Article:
OK - I'm lost again. I thought I made sense of your system.
Let's look at something very simple - perhaps one of the old Sherlock Holmes stories.
The viewpoint/narrator character is Dr Watson.
The Protagonist is Sherlock Holmes.
Every great story has a Main Character through which we the audience experience a story. They are more than simply a Narrator or Viewpoint Character as they have deep personal issues that are tied thematically to the problems everyone in the story deals with.
You are saying that either:
1. Dr Watson must
have a deep personal issue that is tied thematically to the puzzle in the story -or-
2. Sherlock Holmes stories are not great stories --
I can see that having the Viewpoint/narrator character having a deep personal issue that is tied thematically to the issues of the story is a powerful technique.
But you seem to be arguing that since, in your belief, this technique *MUST* be used for the story to be classified as 'great', you define the 'Main Character' as being the viewpoint character by definition !
This makes no sense. Imagine if I argue that all great cars are rear wheel drive, so I choose to define 'drive wheels' to be 'rear wheels' for all cars - no matter how the car is configured.
Could you imagine me having sensible conversations about all cars?
Look at the silly snippet I suggested. As you point out, if you are in a meeting and starting to talk about stories, you can't use basic phrases like 'Main Character' until the script is entirely finished with all themes worked out!
You have to have everything basically complete before you can decide who the 'Main Character' is !? So I can't see how this naming convention or technique could be useful for developing stories.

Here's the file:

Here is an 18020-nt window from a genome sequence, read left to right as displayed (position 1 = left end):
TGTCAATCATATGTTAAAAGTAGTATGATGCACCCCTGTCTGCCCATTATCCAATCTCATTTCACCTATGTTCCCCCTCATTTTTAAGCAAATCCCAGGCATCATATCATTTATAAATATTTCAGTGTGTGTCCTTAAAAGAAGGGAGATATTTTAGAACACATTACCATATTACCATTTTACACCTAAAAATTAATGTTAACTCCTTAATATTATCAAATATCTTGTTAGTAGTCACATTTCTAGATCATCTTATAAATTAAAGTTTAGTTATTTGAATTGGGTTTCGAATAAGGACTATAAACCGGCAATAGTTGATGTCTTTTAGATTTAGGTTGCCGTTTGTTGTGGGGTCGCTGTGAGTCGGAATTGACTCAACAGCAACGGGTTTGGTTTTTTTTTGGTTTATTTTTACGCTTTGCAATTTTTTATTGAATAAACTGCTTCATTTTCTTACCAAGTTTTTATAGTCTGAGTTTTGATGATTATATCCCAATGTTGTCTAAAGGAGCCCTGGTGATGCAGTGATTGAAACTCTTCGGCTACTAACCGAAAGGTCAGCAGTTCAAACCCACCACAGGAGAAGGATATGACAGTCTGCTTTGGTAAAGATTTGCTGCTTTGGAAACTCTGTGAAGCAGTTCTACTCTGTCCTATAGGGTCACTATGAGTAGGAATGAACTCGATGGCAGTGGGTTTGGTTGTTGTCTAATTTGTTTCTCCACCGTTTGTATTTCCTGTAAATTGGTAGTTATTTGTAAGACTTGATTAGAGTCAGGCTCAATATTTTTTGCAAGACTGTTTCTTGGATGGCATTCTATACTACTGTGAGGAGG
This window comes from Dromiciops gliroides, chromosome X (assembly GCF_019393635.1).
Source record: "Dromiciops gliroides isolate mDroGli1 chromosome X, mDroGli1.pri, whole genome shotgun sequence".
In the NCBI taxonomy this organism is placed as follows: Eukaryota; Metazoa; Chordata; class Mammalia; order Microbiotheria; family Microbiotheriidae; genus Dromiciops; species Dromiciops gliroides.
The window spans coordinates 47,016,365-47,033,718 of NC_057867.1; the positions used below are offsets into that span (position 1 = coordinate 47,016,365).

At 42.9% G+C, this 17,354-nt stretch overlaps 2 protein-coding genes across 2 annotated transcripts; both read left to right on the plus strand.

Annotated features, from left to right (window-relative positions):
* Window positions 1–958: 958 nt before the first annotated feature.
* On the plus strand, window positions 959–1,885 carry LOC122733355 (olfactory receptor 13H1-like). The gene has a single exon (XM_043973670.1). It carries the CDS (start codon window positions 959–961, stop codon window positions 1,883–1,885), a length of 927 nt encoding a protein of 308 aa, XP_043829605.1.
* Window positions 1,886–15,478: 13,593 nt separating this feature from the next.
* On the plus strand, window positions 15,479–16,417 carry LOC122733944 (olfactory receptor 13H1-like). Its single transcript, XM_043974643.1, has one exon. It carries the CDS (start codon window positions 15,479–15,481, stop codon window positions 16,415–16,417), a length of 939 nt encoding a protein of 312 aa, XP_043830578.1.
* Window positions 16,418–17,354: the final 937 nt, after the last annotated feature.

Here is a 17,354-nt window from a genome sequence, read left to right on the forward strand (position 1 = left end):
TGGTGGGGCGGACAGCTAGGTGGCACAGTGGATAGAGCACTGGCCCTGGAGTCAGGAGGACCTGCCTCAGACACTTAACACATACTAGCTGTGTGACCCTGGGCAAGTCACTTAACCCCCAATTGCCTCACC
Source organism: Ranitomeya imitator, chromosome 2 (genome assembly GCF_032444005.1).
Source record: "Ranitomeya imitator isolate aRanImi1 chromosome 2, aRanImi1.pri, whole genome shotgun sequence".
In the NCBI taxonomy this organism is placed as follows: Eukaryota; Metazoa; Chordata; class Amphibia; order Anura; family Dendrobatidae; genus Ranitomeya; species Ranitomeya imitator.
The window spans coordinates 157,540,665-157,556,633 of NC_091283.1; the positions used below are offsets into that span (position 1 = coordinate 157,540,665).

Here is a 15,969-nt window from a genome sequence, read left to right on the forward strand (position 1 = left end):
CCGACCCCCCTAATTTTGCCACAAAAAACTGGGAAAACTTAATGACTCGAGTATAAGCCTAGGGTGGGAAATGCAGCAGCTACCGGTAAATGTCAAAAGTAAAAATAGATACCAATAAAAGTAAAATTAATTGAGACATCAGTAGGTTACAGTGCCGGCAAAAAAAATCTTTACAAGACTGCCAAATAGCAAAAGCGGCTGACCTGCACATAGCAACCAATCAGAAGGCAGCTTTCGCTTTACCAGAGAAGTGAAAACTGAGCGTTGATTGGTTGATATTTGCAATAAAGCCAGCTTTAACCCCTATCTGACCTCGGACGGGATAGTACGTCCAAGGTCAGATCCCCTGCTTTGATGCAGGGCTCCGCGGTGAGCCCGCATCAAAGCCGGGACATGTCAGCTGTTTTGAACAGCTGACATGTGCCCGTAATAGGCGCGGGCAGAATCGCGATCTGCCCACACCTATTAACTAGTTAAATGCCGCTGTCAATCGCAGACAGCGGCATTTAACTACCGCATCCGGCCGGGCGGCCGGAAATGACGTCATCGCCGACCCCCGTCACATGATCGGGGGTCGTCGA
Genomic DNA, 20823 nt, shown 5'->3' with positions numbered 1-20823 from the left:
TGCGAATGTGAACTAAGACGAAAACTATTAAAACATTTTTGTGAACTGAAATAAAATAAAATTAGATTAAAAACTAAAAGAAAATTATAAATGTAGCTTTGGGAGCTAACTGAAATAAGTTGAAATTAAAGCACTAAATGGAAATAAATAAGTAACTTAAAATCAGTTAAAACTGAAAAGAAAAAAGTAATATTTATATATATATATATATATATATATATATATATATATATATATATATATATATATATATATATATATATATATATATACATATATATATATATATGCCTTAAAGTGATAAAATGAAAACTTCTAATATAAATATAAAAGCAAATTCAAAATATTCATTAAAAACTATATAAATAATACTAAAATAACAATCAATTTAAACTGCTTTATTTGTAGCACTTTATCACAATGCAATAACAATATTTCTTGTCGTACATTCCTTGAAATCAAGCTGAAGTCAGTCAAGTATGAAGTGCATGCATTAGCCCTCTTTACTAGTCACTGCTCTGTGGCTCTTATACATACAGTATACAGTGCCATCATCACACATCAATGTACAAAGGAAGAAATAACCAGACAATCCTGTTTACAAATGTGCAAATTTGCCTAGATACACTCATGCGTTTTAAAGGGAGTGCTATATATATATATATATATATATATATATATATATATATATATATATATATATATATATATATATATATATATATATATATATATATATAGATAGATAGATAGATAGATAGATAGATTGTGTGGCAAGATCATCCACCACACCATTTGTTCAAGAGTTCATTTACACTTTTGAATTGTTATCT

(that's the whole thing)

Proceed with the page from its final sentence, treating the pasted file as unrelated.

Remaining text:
Just to explain it .. can you show us one of your scripts (or just point me to the DVD) that you've developed using this system? Maybe then I'll be able to understand it.
(PS: And you haven't answered the most basic point - you are using a phrase that is already commonly used and giving it a different hamster. If you have a new hamster , then give it a new name.)
(PPS: According to my definition, 'Hamster' is a word for a concept very similar to 'meaning'. I hope this shows how confusing these conversations about the hamsters of words can be!)
(PPS: On a serious note, one interesting thing that struck me while trying to understand your system is that having the viewpoint & protagonist character as being separate used to be the norm - look at Sherlock Holmes for example. Much of the literature from that period was from the POV of some mundane clerk who happened to witness something mysterious happening to SOMEONE ELSE. Instead of inviting the reader/viewer to imagine being the hero, they were basically inviting the reader/viewer to imagine being the boring sidekick ! It's definitely an different literature style.)